What, then, is the nature of the frontier dispute on which the United Nations has passed several resolutions without, so far, making much progress, and what is the likelihood of a compromise? What is the price of a modus vivendi in the Horn, assuming anyone wished to pay it?

The Italians and Somalis have always held that Wal Wal, where the incidents in 1934 were the pretext for war, is part of Somalia; the Ethiopians maintain the contrary and at present the administrative boundary runs east of these wells. More relevant than the convention which set this boundary are the underlying fears on both sides of what internal and external pressures can do in the area.

Take the Ethiopian apprehensions. All agricultural peoples, and certainly the Ethiopians, must carefully watch the nomadic tribes that move around their frontiers. Two-thirds of the Somalis in the Trust Territory are nomadic. What if internal security were suddenly to deteriorate in Somalia? The elections of several months ago were so conducted that the government party, the Somali Youth League, won 83 of 90 seats in the Legislative Assembly, but as yet no government has been formed, because of squabbles among differing clans. What if other countries in pursuit of their own ambitious or historic claims were to move in? With Egyptian garrisons in Eritrea and British Somaliland, one may imagine the nervousness that would prevail in Addis Ababa. Radio Cairo has appealed for Moslem unity in the Horn, as elsewhere. About 65 Egyptian teachers are in Somalia--teaching English, among other things--and scholarships to Egypt for Italian and British Somalis are plentiful. The Egyptian member of the U.N. Advisory Council at Mogadishu was disturbingly active until he was killed under obscure circumstances by a Somali. Are not the Ethiopian headwaters of the Blue Nile a continuous preoccupation of any Cairo government? When the British withdraw from Somaliland, may not Egypt rush in? If Mr. Bevin, as British Foreign Secretary, could espouse a Greater Somalia including the Ethiopian Ogaden, can Colonel Nasser or his successor do less?

Now, however, look at the frontier from the Somali point of view. The total Somali-speaking population numbers less than 3,000,000 and is outnumbered five to one by Ethiopians. Since the days of Menelik, the empire has been consolidating, powerfully assisted by experts from all nations and with gifts from the United States. It has equipped itself with a navy and air force, maintains an officers' school under Indian instructors near Harar, and harbors American troops at Asmara. From the perspective of the Somalis, Ethiopia is a country to be reckoned with. And are not the disputed lands of greater value to nomadic herdsmen than to a settled people on fertile highlands?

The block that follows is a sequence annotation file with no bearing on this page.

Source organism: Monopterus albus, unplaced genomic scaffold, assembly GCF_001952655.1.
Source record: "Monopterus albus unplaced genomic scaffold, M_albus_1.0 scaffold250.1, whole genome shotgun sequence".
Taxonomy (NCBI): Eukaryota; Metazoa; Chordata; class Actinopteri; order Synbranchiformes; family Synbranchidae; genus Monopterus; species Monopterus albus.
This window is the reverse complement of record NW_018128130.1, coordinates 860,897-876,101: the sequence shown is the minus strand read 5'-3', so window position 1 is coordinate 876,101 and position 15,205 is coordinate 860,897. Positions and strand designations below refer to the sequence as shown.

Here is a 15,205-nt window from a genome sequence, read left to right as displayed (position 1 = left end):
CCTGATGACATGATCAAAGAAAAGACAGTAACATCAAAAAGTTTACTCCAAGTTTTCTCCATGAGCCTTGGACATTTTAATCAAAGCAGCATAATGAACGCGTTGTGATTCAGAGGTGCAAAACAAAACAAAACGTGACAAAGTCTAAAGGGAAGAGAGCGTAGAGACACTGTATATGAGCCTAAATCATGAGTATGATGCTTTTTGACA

The Somali leaders are conscious of the jealousies and internal divisions of their nomadic clans. Even Mohamed Abdallah Hassan al-Mahdi, the Mullah, who resisted the British for 20 years, never rallied more than a part of the whole. Agitation for the association of all Somalis is in part an effort to compose a force that will carry weight. So Somalia's emblem is the five-pointed star, representing the five political entities into which Somalis are split--Italian, British, Kenyan, Ethiopian and French. Yet, united in one state or not, locally the Somalis will continue to dispute over water holes and split up into small factions competing for grazing. Genealogical rivalries are cemented by sectarian disagreements; each clan has periodic scores to settle with its neighbor over stolen stock or some insult. Africa has escaped the rigid caste and class systems of other continents at the price of profound and exclusive blood loyalties.

At present Britain and Italy subsidize the budgets of their respective Somali territories to about 50 percent. Promises have been made to continue some of the aid after independence, and the United States has made a welcome commitment, but these will not bring economic viability. Minerals are improbable, oil even when it is found needs time to develop, agriculture is limited to small pockets and the river banks. Hence the Somalis are left primarily with the sale of their strategic vantage points to foreigners--a commodity that can be a dangerous domestic irritant in a nationalistic era.

That is not all. Nomadic people are most vulnerable when their permanent grazing grounds can be cut off. To avoid this the Somalis gladly accepted British protection in 1884. Notwithstanding this, by agreement with Britain in 1897, Ethiopia obtained the Haud, the winter grazing lands of the Somalis, and the adjoining so-called Reserved Areas, one of the few places where the British Somalis could engage in agriculture. One knows with what vigilance all African peoples regard their land rights; Ethiopian law requires anyone owning land in Ethiopia to be an Ethiopian. When independent, the British Somalis will surely challenge the frontier fixed without their consent as a means of securing Ethiopian acquiescence in Anglo-Egyptian plans in the Sudan. Has not the Sudan abrogated the Anglo-Egyptian agreement of 1929, which distributed the Nile waters without her participation in the negotiations? And has this not met with sympathy in the Western world? If the British Somalis unite with the Italian Somalis as they intend to do, the Haud question will be added to the Somalia frontier dispute, while irredentism will mobilize the Ogaden Somalis to exploit any grievance that can be found. Thus the two frontier questions are intertwined with the demand for a Greater Somalia in accordance with the principle of self-determination. Ancient history, new freedoms and appetites, rival factions, all complicate the negotiations. Yet the collision of interests is by no means hopeless.


Ethiopian policy has attained a welcome flexibility. Under a 1954 agreement, legal cases involving Somalis in the Haud come before a Protectorate Court, not an Ethiopian one, and it is British liaison officers with their police who accompany the nomads back across the frontier. Nevertheless, more phlegmatic peoples than the febrile Somalis would smart under the treaty. This is an African "Polish Corridor." Each year more than a million camels--the bulk of the people's wealth--wander across the international frontier into a foreign land. The Emperor has given instructions that the tribes be sympathetically treated, but it is one thing to decree in Addis and another to enforce such an order in the field. Meanwhile, "Somalization" is going ahead in the Ogaden, where Somali sultans are being drawn into the administration. The process is unlikely to stop there.